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Hoshana Rabbah in Australia

Many Jewish people in Australia mark Hoshana Rabbah (or Hoshana Raba) as the last day of Sukkot (Succot, Succoth, Sukkoth) in their calendars. This day is the end of the Sukkot period, also known as the Feast of Tabernacles. The Sukkot festival is observed during the week starting on 15th day of Tishri (or Tishrei), which is the first month of the year in the Jewish calendar.

Four species
A lemon-like fruit found on a citron tree is one of the Sukkot symbols.
A lemon-like fruit found on a citron tree is one of the Sukkot symbols.
©iStockphoto.com/sterling_photo

What Do People Do?

Many Jewish Australians observe Hoshana Rabbah, which is the last day of the seven-day Sukkot period. It is a time for people to give thanks for their ancestors’ safe 40-year journey from Egypt to Israel, as described in the Torah. There are special services in Jewish synagogues, prayers are recited, and a special ritual involving the “four species” (plants) is performed. Some people also believe that Hoshana Rabbah is the final chance for people to atone for sins they committed in the previous year.

Hoshana Rabbah is the last day for many Jewish Australians to dwell in the sukkah but some traditional followers continue to stay in this temporary structure through to Shmini Atzeret, which starts after Hoshana Rabbah.

Public Life

The last day of Sukkot is not a nationwide public holiday in Australia. However, many Jewish businesses, schools and organizations may be closed or offer a reduced level of service.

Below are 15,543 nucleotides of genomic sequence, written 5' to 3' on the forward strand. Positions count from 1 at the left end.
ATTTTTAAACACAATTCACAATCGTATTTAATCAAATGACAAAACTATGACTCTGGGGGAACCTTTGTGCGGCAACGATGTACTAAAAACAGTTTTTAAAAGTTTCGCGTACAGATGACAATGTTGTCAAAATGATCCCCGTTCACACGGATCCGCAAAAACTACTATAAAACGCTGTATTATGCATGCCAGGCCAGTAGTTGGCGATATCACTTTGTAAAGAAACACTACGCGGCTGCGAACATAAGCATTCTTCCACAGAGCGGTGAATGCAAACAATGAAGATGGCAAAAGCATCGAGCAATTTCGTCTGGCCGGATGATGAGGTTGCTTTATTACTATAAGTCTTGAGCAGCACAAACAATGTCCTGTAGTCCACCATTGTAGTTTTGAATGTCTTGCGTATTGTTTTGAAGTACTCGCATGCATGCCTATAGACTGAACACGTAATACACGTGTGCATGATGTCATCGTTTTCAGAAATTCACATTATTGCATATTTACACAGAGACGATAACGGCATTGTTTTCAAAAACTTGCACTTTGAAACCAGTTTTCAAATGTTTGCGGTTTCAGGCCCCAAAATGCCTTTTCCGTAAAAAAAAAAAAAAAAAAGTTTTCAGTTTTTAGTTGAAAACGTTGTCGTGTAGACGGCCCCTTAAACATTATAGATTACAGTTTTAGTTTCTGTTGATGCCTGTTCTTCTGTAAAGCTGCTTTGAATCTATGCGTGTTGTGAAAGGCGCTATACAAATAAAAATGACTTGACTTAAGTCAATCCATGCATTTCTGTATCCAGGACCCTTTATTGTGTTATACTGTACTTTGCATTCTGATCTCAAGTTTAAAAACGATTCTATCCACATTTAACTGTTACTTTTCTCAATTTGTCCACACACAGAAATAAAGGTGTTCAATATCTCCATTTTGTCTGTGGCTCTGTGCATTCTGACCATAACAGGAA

Background

The Sukkot period is a time to remember the Jewish people’s wandering in the desert for 40 years following their exodus from Egypt, according to Jewish teachings. It is also a time to celebrate the grape harvest. Some sources claim that Sukkot lasts for about seven days while others state that it is an eight-day festival.

The seventh day of Sukkot is known as Hoshana Rabbah while the eighth day is known as Shmini Atzeret and the day after is called Simchat Torah. Hoshana Rabbah is known as the day of the final sealing of judgment, which began on Rosh Hashanah.

Symbols

An important Sukkot symbol is the sukkah. This is a temporary structure with a roof made of sechach or s'chach, which is raw, unfinished plant material, such as palm branches, bamboo poles, reeds or even corn stalks.

The “four species” are also important symbols of Sukkot and represent the blessings of nature. These are lulav (a green, closed frond of a date palm tree), hadass (twigs and leaves from a myrtle tree), aravah (twigs and leaves from a willow tree) and etrog (a lemon-like fruit of the citron tree).

About Hoshana Rabbah in other countries

Read more about Hoshana Rabbah.

Hoshana Rabbah Observances

Note: Jewish holidays begin at sundown the day before the date specified for the holiday.
WeekdayDateYearNameHoliday TypeWhere It is Observed
WedSep 292010Hoshana RabbahJewish holiday 
WedOct 192011Hoshana RabbahJewish holiday 
SunOct 72012Hoshana RabbahJewish holiday 
WedSep 252013Hoshana RabbahJewish holiday 
WedOct 152014Hoshana RabbahJewish holiday 
SunOct 42015Hoshana RabbahJewish holiday 
SunOct 232016Hoshana RabbahJewish holiday 
WedOct 112017Hoshana RabbahJewish holiday 
SunSep 302018Hoshana RabbahJewish holiday 
SunOct 202019Hoshana RabbahJewish holiday 
FriOct 92020Hoshana RabbahJewish holiday 

Quick Facts

Many Jewish communities in Australia observe the last day of Sukkot, which marks the end of the Sukkot festival.

Hoshana Rabbah 2018

Sunday, September 30, 2018

Hoshana Rabbah 2019

Sunday, October 20, 2019

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Name in other languages

NameLanguage
Hoshana RabbahEnglish
Hoschana RabbaGerman

Alternative names

NameLanguage
Last day of SukkotEnglish
Sukkot (Laubhüttenfest) endetGerman
Note: Jewish holidays begin at sundown the day before the date specified for the holiday.

List of dates for other years

Related holidays

Other holidays in September 2018 in Australia

Fun Holiday on September 30, 2018

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